June 2005 was a different era. “Crazy Frog” was number one in the charts, Star Wars Episode III was number one at the box office, iPhones were still two years away (am I making you feel old?), Internet Explorer 6 was the latest release of the most popular browser, I was using Firefox version 1.0.7, YouTube was three months old and Google had just bought urchin with a view to releasing an Analytics tool. And most importantly I attended my first eMetrics in London.
All the big guns were there. Jim Sterne hosted the thing, Neil Mason, Mike Grehan, Matthew Tod, Dr Dave Chaffey, Bob Chatham and Craig Sullivan (amongst others!) all spoke. Amongst the sponsors were big names like WebTrends, IBM and Omniture. But what became of some of those smaller web analytics companies that you don’t hear about any more? Where is Web Abacus? Who are Instadia? Does anyone still use Site Intelligence?
Well this blog post is going to attempt to find out using the power of my memory (and Google).
This is easy this, isn’t it? WebTrends still exists. They might have gone through a lot of change over time – their entire board got ousted at one point – they’ve increased their portfolio and they’ve moved from on premise to being almost entirely on demand these days. They might even have almost shaken off their tag as the first tool that companies bought before replacing it with something that was ‘better’ (read, hiring an analyst to use the new system properly).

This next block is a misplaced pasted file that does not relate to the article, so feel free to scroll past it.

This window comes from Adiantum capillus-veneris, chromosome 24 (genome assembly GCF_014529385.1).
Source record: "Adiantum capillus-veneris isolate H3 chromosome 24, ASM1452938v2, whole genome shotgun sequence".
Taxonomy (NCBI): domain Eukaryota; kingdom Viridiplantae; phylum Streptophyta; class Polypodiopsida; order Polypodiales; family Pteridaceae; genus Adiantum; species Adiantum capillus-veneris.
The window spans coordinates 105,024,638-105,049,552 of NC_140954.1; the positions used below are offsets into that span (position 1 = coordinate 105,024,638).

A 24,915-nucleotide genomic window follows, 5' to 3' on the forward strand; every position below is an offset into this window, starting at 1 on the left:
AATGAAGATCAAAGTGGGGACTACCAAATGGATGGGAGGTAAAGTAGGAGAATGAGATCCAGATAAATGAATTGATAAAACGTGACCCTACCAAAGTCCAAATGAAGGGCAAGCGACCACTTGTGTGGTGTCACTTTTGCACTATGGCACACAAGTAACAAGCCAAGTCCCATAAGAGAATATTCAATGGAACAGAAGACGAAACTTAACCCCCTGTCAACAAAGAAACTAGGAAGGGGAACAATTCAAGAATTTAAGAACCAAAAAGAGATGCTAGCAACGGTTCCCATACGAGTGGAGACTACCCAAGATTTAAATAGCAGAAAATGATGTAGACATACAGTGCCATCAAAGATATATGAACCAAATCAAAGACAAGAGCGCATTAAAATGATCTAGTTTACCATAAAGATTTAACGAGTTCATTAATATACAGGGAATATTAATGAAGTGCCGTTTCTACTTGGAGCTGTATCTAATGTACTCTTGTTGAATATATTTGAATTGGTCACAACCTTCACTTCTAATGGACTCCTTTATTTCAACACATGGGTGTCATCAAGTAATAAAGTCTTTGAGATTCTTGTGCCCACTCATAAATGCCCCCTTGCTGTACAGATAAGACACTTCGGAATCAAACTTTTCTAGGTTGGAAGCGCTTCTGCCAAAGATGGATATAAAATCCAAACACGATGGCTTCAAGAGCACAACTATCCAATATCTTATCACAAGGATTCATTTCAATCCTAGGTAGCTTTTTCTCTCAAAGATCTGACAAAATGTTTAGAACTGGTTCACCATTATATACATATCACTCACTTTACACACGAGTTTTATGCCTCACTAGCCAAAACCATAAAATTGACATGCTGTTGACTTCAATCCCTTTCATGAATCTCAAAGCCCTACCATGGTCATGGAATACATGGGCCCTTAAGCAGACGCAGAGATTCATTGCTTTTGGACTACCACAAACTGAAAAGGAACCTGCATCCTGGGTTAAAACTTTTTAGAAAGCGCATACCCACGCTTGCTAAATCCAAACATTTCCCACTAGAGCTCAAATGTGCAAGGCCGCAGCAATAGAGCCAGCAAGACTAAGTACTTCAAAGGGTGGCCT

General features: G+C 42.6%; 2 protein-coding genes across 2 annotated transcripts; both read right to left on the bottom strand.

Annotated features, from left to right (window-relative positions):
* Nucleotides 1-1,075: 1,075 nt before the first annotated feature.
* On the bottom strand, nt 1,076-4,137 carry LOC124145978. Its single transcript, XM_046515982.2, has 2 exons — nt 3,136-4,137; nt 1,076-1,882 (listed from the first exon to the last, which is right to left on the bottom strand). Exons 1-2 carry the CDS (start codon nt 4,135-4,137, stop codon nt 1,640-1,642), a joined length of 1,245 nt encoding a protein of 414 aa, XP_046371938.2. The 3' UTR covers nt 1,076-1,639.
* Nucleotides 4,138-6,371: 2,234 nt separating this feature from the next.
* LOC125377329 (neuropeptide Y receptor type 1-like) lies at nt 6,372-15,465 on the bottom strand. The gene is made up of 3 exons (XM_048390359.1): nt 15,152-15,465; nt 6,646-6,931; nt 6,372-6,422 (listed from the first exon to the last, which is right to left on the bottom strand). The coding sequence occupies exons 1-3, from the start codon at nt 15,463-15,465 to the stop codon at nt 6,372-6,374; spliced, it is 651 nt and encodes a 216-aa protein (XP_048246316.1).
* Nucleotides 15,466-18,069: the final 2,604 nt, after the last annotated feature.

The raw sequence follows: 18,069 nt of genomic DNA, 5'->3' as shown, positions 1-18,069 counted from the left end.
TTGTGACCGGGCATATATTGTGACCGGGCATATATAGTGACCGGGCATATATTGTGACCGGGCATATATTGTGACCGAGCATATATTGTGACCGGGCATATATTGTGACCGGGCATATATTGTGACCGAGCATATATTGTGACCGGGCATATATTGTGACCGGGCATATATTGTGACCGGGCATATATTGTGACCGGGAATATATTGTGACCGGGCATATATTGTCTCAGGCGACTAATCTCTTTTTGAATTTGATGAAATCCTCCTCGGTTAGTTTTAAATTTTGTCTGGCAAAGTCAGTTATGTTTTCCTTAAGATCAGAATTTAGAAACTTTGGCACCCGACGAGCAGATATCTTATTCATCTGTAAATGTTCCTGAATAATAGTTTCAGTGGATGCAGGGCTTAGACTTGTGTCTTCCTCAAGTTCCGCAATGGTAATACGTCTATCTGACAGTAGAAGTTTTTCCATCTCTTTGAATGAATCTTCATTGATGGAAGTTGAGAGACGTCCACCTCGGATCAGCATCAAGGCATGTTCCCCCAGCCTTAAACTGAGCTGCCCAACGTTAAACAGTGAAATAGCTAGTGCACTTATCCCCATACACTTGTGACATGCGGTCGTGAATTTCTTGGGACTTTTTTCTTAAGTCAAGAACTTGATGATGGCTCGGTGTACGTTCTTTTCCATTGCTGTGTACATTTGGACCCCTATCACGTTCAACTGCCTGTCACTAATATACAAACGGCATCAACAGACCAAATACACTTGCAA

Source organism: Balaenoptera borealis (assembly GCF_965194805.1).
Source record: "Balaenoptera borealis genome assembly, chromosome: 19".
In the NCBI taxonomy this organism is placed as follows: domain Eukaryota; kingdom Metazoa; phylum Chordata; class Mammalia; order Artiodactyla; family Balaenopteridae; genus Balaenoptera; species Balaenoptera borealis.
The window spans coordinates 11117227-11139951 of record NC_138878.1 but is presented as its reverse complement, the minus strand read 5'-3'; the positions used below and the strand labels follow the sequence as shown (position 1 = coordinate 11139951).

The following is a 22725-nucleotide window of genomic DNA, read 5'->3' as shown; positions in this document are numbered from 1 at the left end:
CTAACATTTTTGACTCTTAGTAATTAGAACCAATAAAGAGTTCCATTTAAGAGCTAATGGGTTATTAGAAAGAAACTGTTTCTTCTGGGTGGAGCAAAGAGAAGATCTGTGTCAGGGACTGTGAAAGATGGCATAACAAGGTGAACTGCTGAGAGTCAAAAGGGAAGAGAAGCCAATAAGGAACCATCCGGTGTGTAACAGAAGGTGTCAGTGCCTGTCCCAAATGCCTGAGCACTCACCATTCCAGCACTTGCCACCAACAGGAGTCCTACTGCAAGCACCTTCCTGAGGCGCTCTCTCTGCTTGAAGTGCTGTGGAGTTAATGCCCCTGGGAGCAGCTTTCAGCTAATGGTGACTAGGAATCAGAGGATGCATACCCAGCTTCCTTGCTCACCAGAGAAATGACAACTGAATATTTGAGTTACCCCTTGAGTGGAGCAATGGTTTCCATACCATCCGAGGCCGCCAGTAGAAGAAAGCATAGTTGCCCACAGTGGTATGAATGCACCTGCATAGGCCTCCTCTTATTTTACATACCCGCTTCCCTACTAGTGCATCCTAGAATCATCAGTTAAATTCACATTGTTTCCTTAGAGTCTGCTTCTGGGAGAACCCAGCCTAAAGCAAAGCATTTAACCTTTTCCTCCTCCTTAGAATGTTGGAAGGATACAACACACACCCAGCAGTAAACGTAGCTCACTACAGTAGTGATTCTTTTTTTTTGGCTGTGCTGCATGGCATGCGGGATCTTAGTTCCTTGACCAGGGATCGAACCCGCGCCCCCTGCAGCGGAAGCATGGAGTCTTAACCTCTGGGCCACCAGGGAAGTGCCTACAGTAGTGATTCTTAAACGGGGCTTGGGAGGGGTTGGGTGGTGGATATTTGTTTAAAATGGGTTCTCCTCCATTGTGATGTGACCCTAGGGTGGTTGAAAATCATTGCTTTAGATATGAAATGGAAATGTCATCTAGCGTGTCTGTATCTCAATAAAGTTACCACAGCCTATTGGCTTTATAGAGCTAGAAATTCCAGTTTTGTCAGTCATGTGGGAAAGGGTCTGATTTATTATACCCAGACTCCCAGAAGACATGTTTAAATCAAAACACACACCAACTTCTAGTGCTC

WebsideStory produced a tool called Hitbox (or HBX) that you may have heard about on this blog before. Interestingly having acquired Visual Sciences, WebSideStory rebranded themselves back to the Visual Sciences brand on the basis that the name was more synonymous with Analytics.
Then in late 2007 Omniture announced that they were going to buy Visual Sciences for a silly amount of money (silly at the time of course – you wouldn’t think £360m for a Web Analytics tool was silly any more).
Instadia were bought by Omniture back before the Visual Sciences acquisition was even a glint in the eye. Well in early 2007 anyway. The tools were ‘integrated’ into Omniture’s tools. And by that I mean they were turned off and the customers told to move to SiteCatalyst in a similar manner to the way HBX customers eventually were.
Having acquired Visual Sciences, Omniture went about rebranding all the products again. HBX became Omniture SiteCatalyst HBX. Visual Sciences became (eventually) a tool called Insight, which Omniture pitched in with SiteCatalyst and Discover, which were effectively in between the two models.
HBX itself is finally due to close down at the end of the year as none of the contracts are being renewed, almost five years after the acquisition was announced.
Of course lots of things have happened since then. The big one being that Omniture (with WebSideStory and Visual Sciences and all the other little add ons that they bought) was bought by Adobe for 1.8bn in September 2009.
IBM’s SurfAid was one of the first tools to start talking about funnels and allow you to report in real time. Of course IBM decided that they didn’t want to be in the game for very long and sold up to CoreMetrics (ironically) in 2006.